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Animal nutritionists are scientists who analyse the nutritional value of animal feeds and provide livestock dietary advice to farming, agricultural and public sector staff.

A small number of universities offer specialist degree courses in animal nutrition.

What does an animal nutritionist do? Typical employers | Qualifications and training | Key skills

Animal nutritionists undertake research and plan diets in order to provide domestic animals and livestock with nutritionally balanced food stuffs. Responsibilities of the job include:

  • assessing the relative nutritional values of various feeds
  • supporting the work of agricultural advisers/consultants
  • visiting farms
  • interpreting forage analysis
  • using specialist computer software to devise diets and produce reports
  • working with clients to formulate diets that meet their requirements/objectives
  • analysing nutritional disorders
  • maintaining awareness of technical and scientific developments

Working hours can be irregular but it is not usually necessary to work during weekends. Freelance work is an option once you have accumulated experience and contacts.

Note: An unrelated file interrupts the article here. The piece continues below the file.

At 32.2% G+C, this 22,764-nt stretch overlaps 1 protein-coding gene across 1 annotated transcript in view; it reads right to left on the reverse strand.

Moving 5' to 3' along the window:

Typical employers of animal nutritionists

  • Animal and pet feed manufacturers
  • Agricultural Development and Advisory Service (ADAS)
  • Scotland’s Rural College
  • Nutritional research centres
  • Hannah Research Institute
  • Government agricultural departments
  • Universities
  • Consultancies

Jobs are advertised by specialist recruitment agencies, in local/national newspapers and publications including New Scientist, Farmers Weekly, The Scottish Farmer, Farmers Guardian, Horse and Hound and their online equivalents. The larger animal feed companies may run graduate recruitment schemes, though these are not necessarily available every year.

  • The recruitment process is likely to involve a technical interview. Read our article on technical interviews to find out what these involve and how you can tackle them.

Qualification and training required

A degree in nutrition, equine studies, animal/veterinary science, medical sciences, agriculture, or dietetics is usually required for entry into the profession. Graduates from closely related degree disciplines (biology for example) may also be eligible if they undertake a relevant postgraduate qualification. Some vacancies may require a relevant PhD. Read our article on scientific postgraduate study to explore your different options.

Pre-entry work experience can be helpful. It may be helpful to register with the Nutrition Society, which costs £20 for students and graduates. Both experienced and inexperienced graduates can also register with the Association for Nutrition.

Key skills for animal nutritionists

  • Ability to undertake independent research
  • Ability to communicate with clients, customers and fellow scientists
  • IT and numeracy skills
  • Self management and self motivation
  • Ability to write reports and keep good records

A full driving licence is very useful.

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